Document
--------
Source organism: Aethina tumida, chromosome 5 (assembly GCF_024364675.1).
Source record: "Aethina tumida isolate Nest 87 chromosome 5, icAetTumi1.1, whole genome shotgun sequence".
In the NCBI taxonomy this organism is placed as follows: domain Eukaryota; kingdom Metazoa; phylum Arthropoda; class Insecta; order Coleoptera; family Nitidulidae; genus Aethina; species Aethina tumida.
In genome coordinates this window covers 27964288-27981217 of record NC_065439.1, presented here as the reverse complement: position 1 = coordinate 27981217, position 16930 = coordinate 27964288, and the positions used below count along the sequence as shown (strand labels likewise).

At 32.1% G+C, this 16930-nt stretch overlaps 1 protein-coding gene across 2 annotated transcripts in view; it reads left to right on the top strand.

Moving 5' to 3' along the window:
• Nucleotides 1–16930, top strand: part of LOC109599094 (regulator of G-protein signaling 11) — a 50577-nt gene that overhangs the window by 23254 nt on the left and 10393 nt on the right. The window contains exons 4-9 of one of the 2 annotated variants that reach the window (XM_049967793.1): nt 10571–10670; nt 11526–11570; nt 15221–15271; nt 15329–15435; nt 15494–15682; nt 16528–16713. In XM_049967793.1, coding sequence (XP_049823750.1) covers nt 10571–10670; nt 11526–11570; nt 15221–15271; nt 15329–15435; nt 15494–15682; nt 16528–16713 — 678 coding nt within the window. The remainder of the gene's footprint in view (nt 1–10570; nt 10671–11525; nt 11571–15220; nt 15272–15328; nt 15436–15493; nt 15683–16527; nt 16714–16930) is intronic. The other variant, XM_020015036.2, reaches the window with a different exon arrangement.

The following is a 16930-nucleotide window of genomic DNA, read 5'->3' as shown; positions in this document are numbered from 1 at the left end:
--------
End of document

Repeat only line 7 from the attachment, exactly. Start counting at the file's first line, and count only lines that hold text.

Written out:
• Nucleotides 1–16930, top strand: part of LOC109599094 (regulator of G-protein signaling 11) — a 50577-nt gene that overhangs the window by 23254 nt on the left and 10393 nt on the right. The window contains exons 4-9 of one of the 2 annotated variants that reach the window (XM_049967793.1): nt 10571–10670; nt 11526–11570; nt 15221–15271; nt 15329–15435; nt 15494–15682; nt 16528–16713. In XM_049967793.1, coding sequence (XP_049823750.1) covers nt 10571–10670; nt 11526–11570; nt 15221–15271; nt 15329–15435; nt 15494–15682; nt 16528–16713 — 678 coding nt within the window. The remainder of the gene's footprint in view (nt 1–10570; nt 10671–11525; nt 11571–15220; nt 15272–15328; nt 15436–15493; nt 15683–16527; nt 16714–16930) is intronic. The other variant, XM_020015036.2, reaches the window with a different exon arrangement.